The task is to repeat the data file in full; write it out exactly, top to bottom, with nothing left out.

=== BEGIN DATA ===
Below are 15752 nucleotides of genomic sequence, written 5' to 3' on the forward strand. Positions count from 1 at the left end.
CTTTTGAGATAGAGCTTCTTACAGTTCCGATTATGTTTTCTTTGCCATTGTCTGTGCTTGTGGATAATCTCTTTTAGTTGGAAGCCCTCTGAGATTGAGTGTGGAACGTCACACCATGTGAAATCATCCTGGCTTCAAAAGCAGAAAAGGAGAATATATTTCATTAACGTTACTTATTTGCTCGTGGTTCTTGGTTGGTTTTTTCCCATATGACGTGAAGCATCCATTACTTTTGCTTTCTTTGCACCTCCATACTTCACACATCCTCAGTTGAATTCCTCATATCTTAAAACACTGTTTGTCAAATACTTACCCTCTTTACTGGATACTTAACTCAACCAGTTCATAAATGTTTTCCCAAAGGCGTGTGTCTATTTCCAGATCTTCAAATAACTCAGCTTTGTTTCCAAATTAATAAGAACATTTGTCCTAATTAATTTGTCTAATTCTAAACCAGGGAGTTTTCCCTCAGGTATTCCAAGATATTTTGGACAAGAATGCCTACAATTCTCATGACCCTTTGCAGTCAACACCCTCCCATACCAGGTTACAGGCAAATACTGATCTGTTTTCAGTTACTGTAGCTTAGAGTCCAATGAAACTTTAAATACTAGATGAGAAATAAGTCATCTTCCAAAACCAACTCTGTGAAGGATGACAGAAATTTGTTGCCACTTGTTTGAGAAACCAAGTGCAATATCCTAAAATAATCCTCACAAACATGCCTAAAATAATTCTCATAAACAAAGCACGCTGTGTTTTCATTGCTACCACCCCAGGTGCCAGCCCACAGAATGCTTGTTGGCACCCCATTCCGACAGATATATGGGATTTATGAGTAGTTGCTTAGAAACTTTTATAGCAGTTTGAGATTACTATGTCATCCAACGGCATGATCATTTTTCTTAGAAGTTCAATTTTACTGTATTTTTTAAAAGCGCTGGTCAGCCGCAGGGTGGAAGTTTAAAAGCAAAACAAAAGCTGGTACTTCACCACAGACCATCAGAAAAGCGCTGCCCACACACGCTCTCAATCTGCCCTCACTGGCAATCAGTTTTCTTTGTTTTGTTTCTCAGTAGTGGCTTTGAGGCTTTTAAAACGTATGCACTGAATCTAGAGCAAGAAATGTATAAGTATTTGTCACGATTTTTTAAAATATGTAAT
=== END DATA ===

Below are 15752 nucleotides of genomic sequence, written 5' to 3' on the forward strand. Positions count from 1 at the left end.
CTTTTGAGATAGAGCTTCTTACAGTTCCGATTATGTTTTCTTTGCCATTGTCTGTGCTTGTGGATAATCTCTTTTAGTTGGAAGCCCTCTGAGATTGAGTGTGGAACGTCACACCATGTGAAATCATCCTGGCTTCAAAAGCAGAAAAGGAGAATATATTTCATTAACGTTACTTATTTGCTCGTGGTTCTTGGTTGGTTTTTTCCCATATGACGTGAAGCATCCATTACTTTTGCTTTCTTTGCACCTCCATACTTCACACATCCTCAGTTGAATTCCTCATATCTTAAAACACTGTTTGTCAAATACTTACCCTCTTTACTGGATACTTAACTCAACCAGTTCATAAATGTTTTCCCAAAGGCGTGTGTCTATTTCCAGATCTTCAAATAACTCAGCTTTGTTTCCAAATTAATAAGAACATTTGTCCTAATTAATTTGTCTAATTCTAAACCAGGGAGTTTTCCCTCAGGTATTCCAAGATATTTTGGACAAGAATGCCTACAATTCTCATGACCCTTTGCAGTCAACACCCTCCCATACCAGGTTACAGGCAAATACTGATCTGTTTTCAGTTACTGTAGCTTAGAGTCCAATGAAACTTTAAATACTAGATGAGAAATAAGTCATCTTCCAAAACCAACTCTGTGAAGGATGACAGAAATTTGTTGCCACTTGTTTGAGAAACCAAGTGCAATATCCTAAAATAATCCTCACAAACATGCCTAAAATAATTCTCATAAACAAAGCACGCTGTGTTTTCATTGCTACCACCCCAGGTGCCAGCCCACAGAATGCTTGTTGGCACCCCATTCCGACAGATATATGGGATTTATGAGTAGTTGCTTAGAAACTTTTATAGCAGTTTGAGATTACTATGTCATCCAACGGCATGATCATTTTTCTTAGAAGTTCAATTTTACTGTATTTTTTAAAAGCGCTGGTCAGCCGCAGGGTGGAAGTTTAAAAGCAAAACAAAAGCTGGTACTTCACCACAGACCATCAGAAAAGCGCTGCCCACACACGCTCTCAATCTGCCCTCACTGGCAATCAGTTTTCTTTGTTTTGTTTCTCAGTAGTGGCTTTGAGGCTTTTAAAACGTATGCACTGAATCTAGAGCAAGAAATGTATAAGTATTTGTCACGATTTTTTAAAATATGTAAT